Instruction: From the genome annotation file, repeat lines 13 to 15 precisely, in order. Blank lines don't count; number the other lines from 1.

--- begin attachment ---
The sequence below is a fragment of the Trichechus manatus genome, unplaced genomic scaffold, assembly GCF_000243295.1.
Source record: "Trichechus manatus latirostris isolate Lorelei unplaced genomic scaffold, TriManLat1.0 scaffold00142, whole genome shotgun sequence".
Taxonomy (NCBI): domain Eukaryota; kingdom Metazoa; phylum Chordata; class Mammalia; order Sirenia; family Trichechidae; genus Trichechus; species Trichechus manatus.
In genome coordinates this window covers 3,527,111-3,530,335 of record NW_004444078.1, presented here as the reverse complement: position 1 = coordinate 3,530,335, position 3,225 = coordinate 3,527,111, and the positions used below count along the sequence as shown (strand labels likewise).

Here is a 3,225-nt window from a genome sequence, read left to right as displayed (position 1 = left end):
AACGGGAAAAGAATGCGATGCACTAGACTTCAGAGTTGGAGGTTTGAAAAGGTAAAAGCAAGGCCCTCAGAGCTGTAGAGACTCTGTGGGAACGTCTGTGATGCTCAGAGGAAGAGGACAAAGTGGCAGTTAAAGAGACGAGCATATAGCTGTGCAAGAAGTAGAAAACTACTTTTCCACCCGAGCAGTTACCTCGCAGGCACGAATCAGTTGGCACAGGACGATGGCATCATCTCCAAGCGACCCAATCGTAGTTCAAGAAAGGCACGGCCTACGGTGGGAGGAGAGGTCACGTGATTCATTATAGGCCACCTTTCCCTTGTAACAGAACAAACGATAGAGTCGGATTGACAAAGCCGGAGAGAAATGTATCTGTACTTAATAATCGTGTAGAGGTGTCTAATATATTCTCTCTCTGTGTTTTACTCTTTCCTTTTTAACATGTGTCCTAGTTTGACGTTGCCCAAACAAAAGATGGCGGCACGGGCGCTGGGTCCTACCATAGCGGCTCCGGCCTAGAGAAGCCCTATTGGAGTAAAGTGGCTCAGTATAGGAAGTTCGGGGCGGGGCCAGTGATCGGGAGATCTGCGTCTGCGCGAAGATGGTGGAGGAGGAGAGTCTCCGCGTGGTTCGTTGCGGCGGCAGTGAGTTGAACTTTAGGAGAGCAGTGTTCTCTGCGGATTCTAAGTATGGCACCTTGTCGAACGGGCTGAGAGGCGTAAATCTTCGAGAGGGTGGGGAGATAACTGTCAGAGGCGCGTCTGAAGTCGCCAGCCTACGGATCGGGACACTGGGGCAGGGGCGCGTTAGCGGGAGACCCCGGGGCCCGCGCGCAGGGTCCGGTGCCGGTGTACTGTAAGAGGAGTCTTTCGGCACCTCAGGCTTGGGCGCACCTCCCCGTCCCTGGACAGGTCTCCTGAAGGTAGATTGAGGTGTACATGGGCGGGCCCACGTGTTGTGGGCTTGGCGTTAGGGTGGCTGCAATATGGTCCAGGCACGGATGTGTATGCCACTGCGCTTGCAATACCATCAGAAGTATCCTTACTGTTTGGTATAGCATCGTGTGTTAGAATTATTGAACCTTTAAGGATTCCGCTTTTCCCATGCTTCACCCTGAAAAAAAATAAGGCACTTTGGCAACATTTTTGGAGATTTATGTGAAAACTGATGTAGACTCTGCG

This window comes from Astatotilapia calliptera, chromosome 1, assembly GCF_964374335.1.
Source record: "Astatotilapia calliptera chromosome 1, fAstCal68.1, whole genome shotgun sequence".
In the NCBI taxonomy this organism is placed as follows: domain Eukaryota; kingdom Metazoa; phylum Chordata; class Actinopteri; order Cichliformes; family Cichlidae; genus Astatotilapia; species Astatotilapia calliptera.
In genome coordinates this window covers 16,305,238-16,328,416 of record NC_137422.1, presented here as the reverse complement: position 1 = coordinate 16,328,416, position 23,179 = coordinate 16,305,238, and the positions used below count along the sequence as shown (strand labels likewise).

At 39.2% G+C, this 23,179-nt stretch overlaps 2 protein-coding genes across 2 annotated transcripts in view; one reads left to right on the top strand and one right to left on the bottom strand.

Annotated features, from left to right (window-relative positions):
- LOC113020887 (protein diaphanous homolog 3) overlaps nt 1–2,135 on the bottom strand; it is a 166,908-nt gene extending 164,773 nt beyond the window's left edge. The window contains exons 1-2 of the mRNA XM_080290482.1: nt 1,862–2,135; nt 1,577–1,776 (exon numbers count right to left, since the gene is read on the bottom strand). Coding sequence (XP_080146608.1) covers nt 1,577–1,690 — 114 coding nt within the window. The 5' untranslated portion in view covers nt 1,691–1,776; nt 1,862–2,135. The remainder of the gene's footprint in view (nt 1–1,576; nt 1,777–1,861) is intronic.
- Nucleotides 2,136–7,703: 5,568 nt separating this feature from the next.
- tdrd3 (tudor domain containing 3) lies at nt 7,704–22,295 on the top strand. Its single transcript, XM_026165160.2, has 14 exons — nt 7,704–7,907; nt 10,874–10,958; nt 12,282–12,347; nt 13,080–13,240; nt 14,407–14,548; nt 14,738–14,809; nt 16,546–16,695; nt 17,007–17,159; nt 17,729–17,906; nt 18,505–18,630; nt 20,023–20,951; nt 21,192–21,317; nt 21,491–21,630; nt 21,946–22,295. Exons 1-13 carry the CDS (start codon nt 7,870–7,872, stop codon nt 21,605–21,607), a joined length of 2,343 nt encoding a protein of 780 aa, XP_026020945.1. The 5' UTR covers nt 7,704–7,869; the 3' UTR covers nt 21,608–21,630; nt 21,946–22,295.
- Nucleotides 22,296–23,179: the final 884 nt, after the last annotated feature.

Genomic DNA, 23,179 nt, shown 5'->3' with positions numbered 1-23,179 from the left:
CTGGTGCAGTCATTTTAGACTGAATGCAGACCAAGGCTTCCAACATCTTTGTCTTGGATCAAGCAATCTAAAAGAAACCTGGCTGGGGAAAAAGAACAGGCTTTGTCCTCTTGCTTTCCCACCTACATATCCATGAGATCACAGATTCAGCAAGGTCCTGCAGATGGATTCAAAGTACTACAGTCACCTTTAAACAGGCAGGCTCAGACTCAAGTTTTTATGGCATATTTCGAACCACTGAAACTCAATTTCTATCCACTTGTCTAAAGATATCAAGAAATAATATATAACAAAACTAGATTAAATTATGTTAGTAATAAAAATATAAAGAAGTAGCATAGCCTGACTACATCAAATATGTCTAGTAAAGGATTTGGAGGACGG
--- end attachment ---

- LOC113020887 (protein diaphanous homolog 3) overlaps nt 1–2,135 on the bottom strand; it is a 166,908-nt gene extending 164,773 nt beyond the window's left edge. The window contains exons 1-2 of the mRNA XM_080290482.1: nt 1,862–2,135; nt 1,577–1,776 (exon numbers count right to left, since the gene is read on the bottom strand). Coding sequence (XP_080146608.1) covers nt 1,577–1,690 — 114 coding nt within the window. The 5' untranslated portion in view covers nt 1,691–1,776; nt 1,862–2,135. The remainder of the gene's footprint in view (nt 1–1,576; nt 1,777–1,861) is intronic.
- Nucleotides 2,136–7,703: 5,568 nt separating this feature from the next.
- tdrd3 (tudor domain containing 3) lies at nt 7,704–22,295 on the top strand. Its single transcript, XM_026165160.2, has 14 exons — nt 7,704–7,907; nt 10,874–10,958; nt 12,282–12,347; nt 13,080–13,240; nt 14,407–14,548; nt 14,738–14,809; nt 16,546–16,695; nt 17,007–17,159; nt 17,729–17,906; nt 18,505–18,630; nt 20,023–20,951; nt 21,192–21,317; nt 21,491–21,630; nt 21,946–22,295. Exons 1-13 carry the CDS (start codon nt 7,870–7,872, stop codon nt 21,605–21,607), a joined length of 2,343 nt encoding a protein of 780 aa, XP_026020945.1. The 5' UTR covers nt 7,704–7,869; the 3' UTR covers nt 21,608–21,630; nt 21,946–22,295.